The Fallacy Of The Sowing Of The Miracle Seed Through Giving

In Section IIE paragraph 5, The Cape Town Commitment mentioned this :

5. Walk in simplicity, rejecting the idolatry of greed
The widespread preaching and teaching of ‘prosperity gospel’ around the world raises significant concerns. We define prosperity gospel as the teaching that believers have a right to the blessings of health and wealth and that they can obtain these blessings through positive confessions of faith and the ‘sowing of seeds’ through financial or material gifts. Prosperity teaching is a phenomenon that cuts across many denominations in all continents.
We affirm the miraculous grace and power of God, and we welcome the growth of churches and ministries that lead people to exercise expectant faith in the living God and his supernatural power. We believe in the power of the Holy Spirit. However, we deny that God’s miraculous power can be treated as automatic, or at the disposal of human techniques, or manipulated by human words, actions, gifts, objects, or rituals.
We affirm that there is a biblical vision of human prospering, and that the Bible includes material welfare (both health and wealth) within its teaching about the blessing of God. However, we deny as unbiblical the teaching that spiritual welfare can be measured in terms of material welfare, or that wealth is always a sign of God’s blessing. The Bible shows that wealth can often be obtained by oppression, deceit or corruption. We also deny that poverty, illness or early death are always a sign of God’s curse, or evidence of lack of faith, or the result of human curses, since the Bible rejects such simplistic explanations.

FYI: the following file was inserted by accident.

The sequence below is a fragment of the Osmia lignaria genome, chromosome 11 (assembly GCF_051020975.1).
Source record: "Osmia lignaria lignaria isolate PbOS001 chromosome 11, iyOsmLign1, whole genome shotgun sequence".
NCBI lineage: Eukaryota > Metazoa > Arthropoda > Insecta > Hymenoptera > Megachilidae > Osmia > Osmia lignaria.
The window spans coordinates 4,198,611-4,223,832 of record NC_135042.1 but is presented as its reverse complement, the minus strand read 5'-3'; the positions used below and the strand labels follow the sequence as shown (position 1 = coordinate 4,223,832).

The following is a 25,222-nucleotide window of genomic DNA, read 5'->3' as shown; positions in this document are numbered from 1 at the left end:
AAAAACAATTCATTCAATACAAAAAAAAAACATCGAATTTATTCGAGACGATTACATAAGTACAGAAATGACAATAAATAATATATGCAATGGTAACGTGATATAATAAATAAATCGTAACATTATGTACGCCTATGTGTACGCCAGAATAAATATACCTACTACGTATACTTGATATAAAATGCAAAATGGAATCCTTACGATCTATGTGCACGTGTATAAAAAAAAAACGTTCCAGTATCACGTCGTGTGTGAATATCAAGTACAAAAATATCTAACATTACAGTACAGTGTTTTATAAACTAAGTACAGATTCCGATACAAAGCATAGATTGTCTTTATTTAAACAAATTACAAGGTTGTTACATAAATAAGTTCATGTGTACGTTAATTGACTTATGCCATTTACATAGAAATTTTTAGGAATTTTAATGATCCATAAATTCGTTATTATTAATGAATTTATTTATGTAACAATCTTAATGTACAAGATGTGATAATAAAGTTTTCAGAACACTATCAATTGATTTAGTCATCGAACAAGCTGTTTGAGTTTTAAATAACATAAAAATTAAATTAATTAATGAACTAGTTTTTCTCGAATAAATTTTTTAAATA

We accept that it is good to exalt the power and victory of God. But we believe that the teachings of many who vigorously promote the prosperity gospel seriously distort the Bible; that their practices and lifestyle are often unethical and un-Christlike; that they commonly replace genuine evangelism with miracle-seeking, and replace the call to repentance with the call to give money to the preacher’s organization. We grieve that the impact of this teaching on many Churches is pastorally damaging and spiritually unhealthy. We gladly and strongly affirm every initiative in Christ’s name that seeks to bring healing to the sick, or lasting deliverance from poverty and suffering. The prosperity gospel offers no lasting solution to poverty, and can deflect people from the true message and means of eternal salvation. For these reasons it can be soberly described as a false gospel. We therefore reject the excesses of prosperity teaching as incompatible with balanced biblical Christianity.

Though the distorted grace message seems to be the main tenet of the hyper grace doctrine, the actual main message of claiming of wealth and health blessings through sowing of seed by giving generously to the church really enthrall the followers.

Allow me to show the fallacy of this sowing of the miracle seed.

Luke 21:1-4 NASB
And He looked up and saw the rich putting their gifts into the treasury. And He saw a poor widow putting in two small copper coins. And He said, “Truly I say to you, this poor widow put in more than all of them; for they all out of their surplus put into the offering; but she out of her poverty put in all that she had to live on.”